Engineer Receives Young Investigator Award for Technology Work
Dr. Tyler Summers
Dr. Tyler Summers, an assistant professor of mechanical engineering in the Erik Jonsson School of Engineering and Computer Science, has been awarded a $350,000 grant to study the best ways to connect sensors and actuators into networks.
The grant was awarded through the U.S. Army’s Young Investigator Program.
Summers said that an increasingly networked world has led to many new sensing technologies that provide unprecedented data streams from important complex systems, such as a power grid or urban transportation networks.
“We have new actuation technologies that are allowing us to manipulate these systems with more precision than ever,” Summers said. “With such technology, we are looking at how to intelligently coordinate feedback controllers in these systems to make them more efficient, resilient and robust.”
The Young Investigator Program award is one of the most prestigious honors bestowed by the Army to outstanding scientists who are beginning their independent careers. The program is designed to identify and support talented scientists and engineers who show exceptional promise for doing creative research in order to encourage their teaching and research careers.
Summers’ work is intended to contribute foundational insight into network controllability and observability in terms of fundamental notions of feedback, robustness and information structure. The research involves two, historically independent research areas: control systems and network science. He is working to merge techniques from the two fields.
“The focus of the research is on these fundamental ideas of how one relates the network structure to the difficulty of controlling dynamics within that network,” he said.
Summers said the three-year grant could facilitate numerous applications. For the military, future missions are going to involve teams of autonomous robots on the ground and in the sky. He said it will be essential for the unmanned robots to cooperate with other robots and humans.
“There may be a team of humans together with many unmanned aircraft and mobile ground robots — all of which can move autonomously. But their motions and actions must be coordinated to get the most information and best implementation of tasks,” Summers said.
“We have new actuation technologies that are allowing us to manipulate these systems with more precision than ever. With such technology, we are looking at how to intelligently coordinate feedback controllers in these systems to make them more efficient, resilient and robust.”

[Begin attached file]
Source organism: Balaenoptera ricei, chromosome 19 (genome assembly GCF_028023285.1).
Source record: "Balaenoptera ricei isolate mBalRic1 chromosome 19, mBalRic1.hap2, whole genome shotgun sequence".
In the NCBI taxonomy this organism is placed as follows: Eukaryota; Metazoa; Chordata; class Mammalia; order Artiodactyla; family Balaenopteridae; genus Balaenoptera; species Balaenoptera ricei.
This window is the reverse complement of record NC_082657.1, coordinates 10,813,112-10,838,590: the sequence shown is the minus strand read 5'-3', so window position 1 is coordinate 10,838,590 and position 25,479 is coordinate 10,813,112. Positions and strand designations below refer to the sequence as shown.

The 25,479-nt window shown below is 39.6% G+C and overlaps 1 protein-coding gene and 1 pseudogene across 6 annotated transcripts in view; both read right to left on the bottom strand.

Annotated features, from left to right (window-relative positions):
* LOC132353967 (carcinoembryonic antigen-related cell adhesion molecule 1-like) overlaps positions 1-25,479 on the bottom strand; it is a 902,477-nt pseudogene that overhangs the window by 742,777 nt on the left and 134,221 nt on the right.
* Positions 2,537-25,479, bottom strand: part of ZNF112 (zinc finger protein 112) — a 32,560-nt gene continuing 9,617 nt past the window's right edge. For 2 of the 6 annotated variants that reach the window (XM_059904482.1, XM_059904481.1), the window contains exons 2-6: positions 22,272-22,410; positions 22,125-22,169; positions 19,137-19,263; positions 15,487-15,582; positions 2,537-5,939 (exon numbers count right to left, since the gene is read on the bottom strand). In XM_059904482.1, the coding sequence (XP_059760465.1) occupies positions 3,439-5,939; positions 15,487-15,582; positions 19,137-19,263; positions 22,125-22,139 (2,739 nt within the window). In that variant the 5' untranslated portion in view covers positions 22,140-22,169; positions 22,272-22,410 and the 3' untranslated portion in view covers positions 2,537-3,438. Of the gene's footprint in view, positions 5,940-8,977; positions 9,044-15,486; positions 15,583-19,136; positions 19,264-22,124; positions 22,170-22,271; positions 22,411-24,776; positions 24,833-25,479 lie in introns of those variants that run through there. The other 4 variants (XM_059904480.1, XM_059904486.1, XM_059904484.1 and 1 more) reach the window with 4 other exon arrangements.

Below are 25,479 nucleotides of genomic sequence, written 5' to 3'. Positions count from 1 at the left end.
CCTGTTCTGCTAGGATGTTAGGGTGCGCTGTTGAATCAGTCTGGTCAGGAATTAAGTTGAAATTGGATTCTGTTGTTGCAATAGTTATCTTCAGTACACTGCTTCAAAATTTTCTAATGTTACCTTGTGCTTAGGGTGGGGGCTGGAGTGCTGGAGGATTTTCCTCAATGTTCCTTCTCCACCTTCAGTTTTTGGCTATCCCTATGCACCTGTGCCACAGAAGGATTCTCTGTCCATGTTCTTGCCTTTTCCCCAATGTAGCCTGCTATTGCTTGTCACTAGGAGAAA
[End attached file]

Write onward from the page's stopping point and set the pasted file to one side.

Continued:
The research also could shed light on how to control teams of self-driving automobiles, where cars may eventually coordinate with one another and transportation infrastructure to reduce congestion and avoid collisions. Similarly, it also could facilitate the integration of teams of drones into national airspace for applications such as package delivery.
Another application could be power grids.
“You have a huge network of generators and loads and sensors, where the actions of all these devices must be coordinated so that grid reliability can be preserved while optimizing efficiency,” Summers said. “Power grids are becoming more difficult to control due to many factors, such as the integration of large amounts of variable renewable energy, and the research can quantify these effects and provide strategies for mitigation.
“We believe that the ultimate test in understanding lies in our ability to control networks to produce desired behaviors in the face of uncertainty and adversarial influences. This research can have far-reaching impacts across systems and technologies critical to the mission of the U.S. Army, as well as in commercial applications,” he said.
Dr. Mario Rotea, head of the mechanical engineering department and Erik Jonsson Chair, said Summers joins a cadre of talented young researchers and educators who are developing foundational work of importance to the Department of Defense.
“Tyler’s work addresses fundamental issues to better understand how to architect a network to extract useful information and provide effective network control capabilities. Understanding these issues will enhance our ability to develop autonomous systems and smart electric power grids, which are applications Tyler has on his radar screen,” he said.
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